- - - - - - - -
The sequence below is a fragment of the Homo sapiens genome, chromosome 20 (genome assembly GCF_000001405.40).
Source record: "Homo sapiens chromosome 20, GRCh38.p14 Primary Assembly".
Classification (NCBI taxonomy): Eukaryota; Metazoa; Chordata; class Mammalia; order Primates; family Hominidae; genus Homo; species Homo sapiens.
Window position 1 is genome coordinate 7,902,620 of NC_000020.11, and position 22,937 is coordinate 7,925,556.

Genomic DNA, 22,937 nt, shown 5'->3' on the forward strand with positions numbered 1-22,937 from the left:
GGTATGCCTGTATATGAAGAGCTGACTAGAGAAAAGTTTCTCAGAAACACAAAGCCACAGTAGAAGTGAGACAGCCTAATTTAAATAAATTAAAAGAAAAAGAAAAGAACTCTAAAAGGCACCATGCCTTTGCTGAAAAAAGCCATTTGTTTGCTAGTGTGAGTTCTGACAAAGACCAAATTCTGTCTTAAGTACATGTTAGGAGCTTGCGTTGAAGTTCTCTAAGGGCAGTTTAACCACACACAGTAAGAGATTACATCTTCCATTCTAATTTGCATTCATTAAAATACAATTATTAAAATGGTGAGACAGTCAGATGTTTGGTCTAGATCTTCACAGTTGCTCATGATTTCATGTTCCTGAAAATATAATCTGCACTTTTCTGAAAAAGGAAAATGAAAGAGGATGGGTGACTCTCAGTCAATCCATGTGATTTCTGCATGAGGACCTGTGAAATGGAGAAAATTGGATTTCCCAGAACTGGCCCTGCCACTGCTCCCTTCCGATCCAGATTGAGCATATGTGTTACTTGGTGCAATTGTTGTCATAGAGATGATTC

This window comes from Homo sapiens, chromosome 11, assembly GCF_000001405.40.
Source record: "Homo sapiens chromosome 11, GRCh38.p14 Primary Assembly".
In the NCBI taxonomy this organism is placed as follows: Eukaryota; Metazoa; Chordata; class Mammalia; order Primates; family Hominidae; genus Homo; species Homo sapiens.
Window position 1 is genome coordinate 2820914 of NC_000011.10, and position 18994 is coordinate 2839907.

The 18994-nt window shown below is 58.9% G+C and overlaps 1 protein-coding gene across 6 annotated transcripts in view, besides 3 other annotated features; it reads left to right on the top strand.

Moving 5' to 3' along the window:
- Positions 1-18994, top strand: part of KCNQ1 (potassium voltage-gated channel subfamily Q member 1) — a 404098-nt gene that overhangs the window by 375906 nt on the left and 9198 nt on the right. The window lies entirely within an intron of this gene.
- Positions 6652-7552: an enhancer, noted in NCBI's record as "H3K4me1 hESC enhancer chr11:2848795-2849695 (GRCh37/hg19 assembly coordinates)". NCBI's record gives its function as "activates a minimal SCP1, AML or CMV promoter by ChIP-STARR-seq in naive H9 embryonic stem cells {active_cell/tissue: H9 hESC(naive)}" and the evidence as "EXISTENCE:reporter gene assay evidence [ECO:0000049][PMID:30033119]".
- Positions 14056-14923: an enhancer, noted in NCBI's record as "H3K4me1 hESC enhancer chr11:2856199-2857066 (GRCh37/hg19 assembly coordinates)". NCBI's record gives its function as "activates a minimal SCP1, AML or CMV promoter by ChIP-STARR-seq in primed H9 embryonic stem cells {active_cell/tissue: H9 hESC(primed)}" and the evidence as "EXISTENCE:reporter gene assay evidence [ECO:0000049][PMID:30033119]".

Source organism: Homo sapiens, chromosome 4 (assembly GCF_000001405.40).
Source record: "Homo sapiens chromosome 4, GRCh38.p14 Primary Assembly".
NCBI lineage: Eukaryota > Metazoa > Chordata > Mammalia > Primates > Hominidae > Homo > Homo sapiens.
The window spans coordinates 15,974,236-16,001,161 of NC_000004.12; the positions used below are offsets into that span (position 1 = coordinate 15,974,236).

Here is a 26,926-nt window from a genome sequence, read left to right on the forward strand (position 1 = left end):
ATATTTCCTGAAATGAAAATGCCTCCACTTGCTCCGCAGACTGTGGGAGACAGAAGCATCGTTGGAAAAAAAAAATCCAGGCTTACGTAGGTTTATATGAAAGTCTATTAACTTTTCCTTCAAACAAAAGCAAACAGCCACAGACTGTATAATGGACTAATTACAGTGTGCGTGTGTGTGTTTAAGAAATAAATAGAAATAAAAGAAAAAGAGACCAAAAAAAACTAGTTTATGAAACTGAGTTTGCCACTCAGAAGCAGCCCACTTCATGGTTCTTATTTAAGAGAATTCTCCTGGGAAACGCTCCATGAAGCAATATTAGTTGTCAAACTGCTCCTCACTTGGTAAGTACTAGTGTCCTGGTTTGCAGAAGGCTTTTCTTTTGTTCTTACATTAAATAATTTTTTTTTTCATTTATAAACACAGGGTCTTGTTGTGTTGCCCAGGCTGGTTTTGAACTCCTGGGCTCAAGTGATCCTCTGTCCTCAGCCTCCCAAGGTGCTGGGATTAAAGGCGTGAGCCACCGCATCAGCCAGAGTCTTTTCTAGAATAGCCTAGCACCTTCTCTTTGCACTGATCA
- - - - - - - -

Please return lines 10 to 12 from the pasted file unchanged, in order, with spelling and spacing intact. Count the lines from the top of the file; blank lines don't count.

Window position 1 is genome coordinate 2820914 of NC_000011.10, and position 18994 is coordinate 2839907.

The 18994-nt window shown below is 58.9% G+C and overlaps 1 protein-coding gene across 6 annotated transcripts in view, besides 3 other annotated features; it reads left to right on the top strand.

Moving 5' to 3' along the window: